Pandemic Influenza

Key Facts About Pandemic Influenza

An influenza pandemic is a global outbreak of disease that occurs when a new influenza. A virus appears or “emerges” in the human population, causes serious illness, and then spreads easily from person to person worldwide. Pandemics are different from seasonal outbreaks or “epidemics” of influenza. Seasonal outbreaks are caused by subtypes of influenza viruses that already circulate among people, whereas pandemic outbreaks are caused by new subtypes, by subtypes that have never circulated among people, or by subtypes that have not circulated among people for a long time. Past influenza pandemics have led to high levels of illness, death, social disruption, and economic loss.

Appearance (Emergence) of Pandemic Influenza Viruses

There are many different subtypes of influenza or “flu” viruses. The subtypes differ based upon certain proteins on the surface of the virus (the hemagglutinin or “HA” protein and the neuraminidase or the “NA” protein.

Pandemic viruses emerge as a result of a process called “antigenic shift,” which causes an abrupt or sudden, major change in influenza A viruses. These changes are caused by new combinations of the HA and/or NA proteins on the surface of the virus. Such changes result in a new influenza A virus subtype. The appearance of a new influenza A virus subtype is the first step toward a pandemic; however, to cause a pandemic, the new virus subtype also must have the capacity to spread easily from person to person. Once a new pandemic influenza virus emerges and spreads, it usually becomes established among people and moves around or “circulates” for many years as seasonal epidemics of influenza. The U.S. Centers for Disease Control and Prevention (CDC) and the World Health Organization (WHO) have large surveillance programs to monitor and detect influenza activity around the world, including the emergence of possible pandemic strains of influenza virus.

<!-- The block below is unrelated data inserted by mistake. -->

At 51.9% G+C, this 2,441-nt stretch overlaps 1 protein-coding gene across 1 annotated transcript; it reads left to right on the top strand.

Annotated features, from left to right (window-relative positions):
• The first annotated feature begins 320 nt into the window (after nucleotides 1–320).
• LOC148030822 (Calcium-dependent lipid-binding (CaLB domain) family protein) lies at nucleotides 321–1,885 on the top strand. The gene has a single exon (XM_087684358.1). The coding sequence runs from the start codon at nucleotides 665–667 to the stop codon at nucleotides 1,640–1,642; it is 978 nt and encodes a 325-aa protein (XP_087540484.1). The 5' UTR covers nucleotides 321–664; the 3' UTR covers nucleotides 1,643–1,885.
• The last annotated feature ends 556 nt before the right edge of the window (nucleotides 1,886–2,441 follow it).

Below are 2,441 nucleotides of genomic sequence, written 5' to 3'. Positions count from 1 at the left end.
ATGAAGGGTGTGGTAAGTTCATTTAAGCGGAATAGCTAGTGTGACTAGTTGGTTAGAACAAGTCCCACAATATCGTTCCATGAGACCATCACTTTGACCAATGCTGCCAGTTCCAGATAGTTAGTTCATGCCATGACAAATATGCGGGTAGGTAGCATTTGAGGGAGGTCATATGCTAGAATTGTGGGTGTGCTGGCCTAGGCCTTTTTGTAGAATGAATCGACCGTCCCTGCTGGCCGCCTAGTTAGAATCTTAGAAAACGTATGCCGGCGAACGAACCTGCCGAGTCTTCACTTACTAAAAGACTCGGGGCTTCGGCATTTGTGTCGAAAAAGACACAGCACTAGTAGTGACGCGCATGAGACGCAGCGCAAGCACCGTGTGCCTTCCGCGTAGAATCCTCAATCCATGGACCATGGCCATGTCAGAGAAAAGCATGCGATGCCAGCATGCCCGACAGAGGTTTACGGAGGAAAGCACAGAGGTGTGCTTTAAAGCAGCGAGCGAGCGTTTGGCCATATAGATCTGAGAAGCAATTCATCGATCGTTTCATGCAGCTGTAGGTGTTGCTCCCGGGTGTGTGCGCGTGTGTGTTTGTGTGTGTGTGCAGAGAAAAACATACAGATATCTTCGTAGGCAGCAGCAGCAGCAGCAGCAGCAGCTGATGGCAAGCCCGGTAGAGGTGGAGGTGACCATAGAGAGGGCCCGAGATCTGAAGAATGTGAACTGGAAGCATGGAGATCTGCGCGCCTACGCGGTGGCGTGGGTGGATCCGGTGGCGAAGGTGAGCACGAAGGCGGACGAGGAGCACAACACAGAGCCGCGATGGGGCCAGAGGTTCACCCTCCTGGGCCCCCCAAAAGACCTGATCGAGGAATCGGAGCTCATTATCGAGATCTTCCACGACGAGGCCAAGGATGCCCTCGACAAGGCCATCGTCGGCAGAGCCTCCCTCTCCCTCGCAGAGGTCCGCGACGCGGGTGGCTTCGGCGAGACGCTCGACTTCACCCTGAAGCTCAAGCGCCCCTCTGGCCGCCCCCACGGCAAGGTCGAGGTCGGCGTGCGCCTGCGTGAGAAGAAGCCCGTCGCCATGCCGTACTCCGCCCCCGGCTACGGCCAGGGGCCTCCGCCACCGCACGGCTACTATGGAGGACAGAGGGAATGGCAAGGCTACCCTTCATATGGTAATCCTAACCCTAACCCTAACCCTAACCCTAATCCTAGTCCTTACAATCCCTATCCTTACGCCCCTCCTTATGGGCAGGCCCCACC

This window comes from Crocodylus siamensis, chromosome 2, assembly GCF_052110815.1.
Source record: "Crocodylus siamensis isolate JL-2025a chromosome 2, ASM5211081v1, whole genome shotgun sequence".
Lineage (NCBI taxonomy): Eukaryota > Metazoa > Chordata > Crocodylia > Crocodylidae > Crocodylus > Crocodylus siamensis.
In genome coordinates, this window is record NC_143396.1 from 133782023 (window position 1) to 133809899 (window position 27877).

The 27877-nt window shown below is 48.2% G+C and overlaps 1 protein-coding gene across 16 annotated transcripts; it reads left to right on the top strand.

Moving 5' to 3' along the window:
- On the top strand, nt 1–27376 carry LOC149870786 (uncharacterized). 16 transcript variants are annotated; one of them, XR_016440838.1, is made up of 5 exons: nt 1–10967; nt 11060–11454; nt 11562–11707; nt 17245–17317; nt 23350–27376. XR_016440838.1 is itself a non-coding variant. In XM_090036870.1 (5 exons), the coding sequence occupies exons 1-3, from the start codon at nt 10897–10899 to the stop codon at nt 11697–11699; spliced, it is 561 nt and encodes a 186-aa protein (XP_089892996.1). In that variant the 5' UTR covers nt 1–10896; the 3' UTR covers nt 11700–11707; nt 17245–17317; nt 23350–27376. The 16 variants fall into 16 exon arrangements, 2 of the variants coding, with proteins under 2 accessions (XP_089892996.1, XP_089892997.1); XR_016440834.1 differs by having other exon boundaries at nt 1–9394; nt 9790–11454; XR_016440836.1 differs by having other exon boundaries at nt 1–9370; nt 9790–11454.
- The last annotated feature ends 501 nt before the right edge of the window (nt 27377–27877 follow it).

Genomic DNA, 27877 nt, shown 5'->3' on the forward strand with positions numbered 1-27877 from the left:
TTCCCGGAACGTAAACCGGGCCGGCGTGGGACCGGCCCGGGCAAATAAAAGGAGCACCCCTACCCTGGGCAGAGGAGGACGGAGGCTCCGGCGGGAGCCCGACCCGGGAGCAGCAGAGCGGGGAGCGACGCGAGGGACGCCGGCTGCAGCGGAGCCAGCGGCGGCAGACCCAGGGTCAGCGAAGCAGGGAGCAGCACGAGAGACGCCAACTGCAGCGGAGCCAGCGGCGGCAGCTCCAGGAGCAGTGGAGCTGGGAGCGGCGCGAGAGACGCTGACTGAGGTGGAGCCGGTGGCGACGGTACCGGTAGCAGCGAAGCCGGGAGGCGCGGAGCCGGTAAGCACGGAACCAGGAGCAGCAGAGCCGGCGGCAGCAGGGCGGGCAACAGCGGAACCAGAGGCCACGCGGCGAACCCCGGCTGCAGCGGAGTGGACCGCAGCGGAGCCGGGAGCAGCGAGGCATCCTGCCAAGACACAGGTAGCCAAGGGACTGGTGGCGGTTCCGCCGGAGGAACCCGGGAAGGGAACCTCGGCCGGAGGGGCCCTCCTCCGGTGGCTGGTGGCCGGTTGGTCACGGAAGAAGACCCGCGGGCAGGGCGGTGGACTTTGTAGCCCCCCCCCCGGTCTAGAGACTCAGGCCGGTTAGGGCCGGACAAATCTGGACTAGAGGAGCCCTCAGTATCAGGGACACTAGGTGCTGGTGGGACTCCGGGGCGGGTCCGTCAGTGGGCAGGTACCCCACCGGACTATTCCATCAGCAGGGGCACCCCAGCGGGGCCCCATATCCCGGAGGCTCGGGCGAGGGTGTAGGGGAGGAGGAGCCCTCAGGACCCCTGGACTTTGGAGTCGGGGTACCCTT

Influenza Pandemics During the 20th Century

During the 20th century, the emergence of several new influenza A virus subtypes caused three pandemics, all of which spread around the world within a year of being detected.

  • 1918-19, “Spanish flu,” [A (H1N1)], caused the highest number of known influenza deaths. (However, the actual influenza virus subtype was not detected in the 1918-19 pandemic). More than 500,000 people died in the United States, and up to 50 million people may have died worldwide. Many people died within the first few days after infection, and others died of secondary complications. Nearly half of those who died were young, healthy adults. Influenza A (H1N1) viruses still circulate today after being introduced again into the human population in 1977.
  • 1957-58, “Asian flu,” [A (H2N2)], caused about 70,000 deaths in the United States. First identified in China in late February 1957, the Asian flu spread to the United States by June 1957.
  • 1968-69, “Hong Kong flu,” [A (H3N2)], caused about 34,000 deaths in the United States. This virus was first detected in Hong Kong in early 1968 and spread to the United States later that year. Influenza A (H3N2) viruses still circulate today.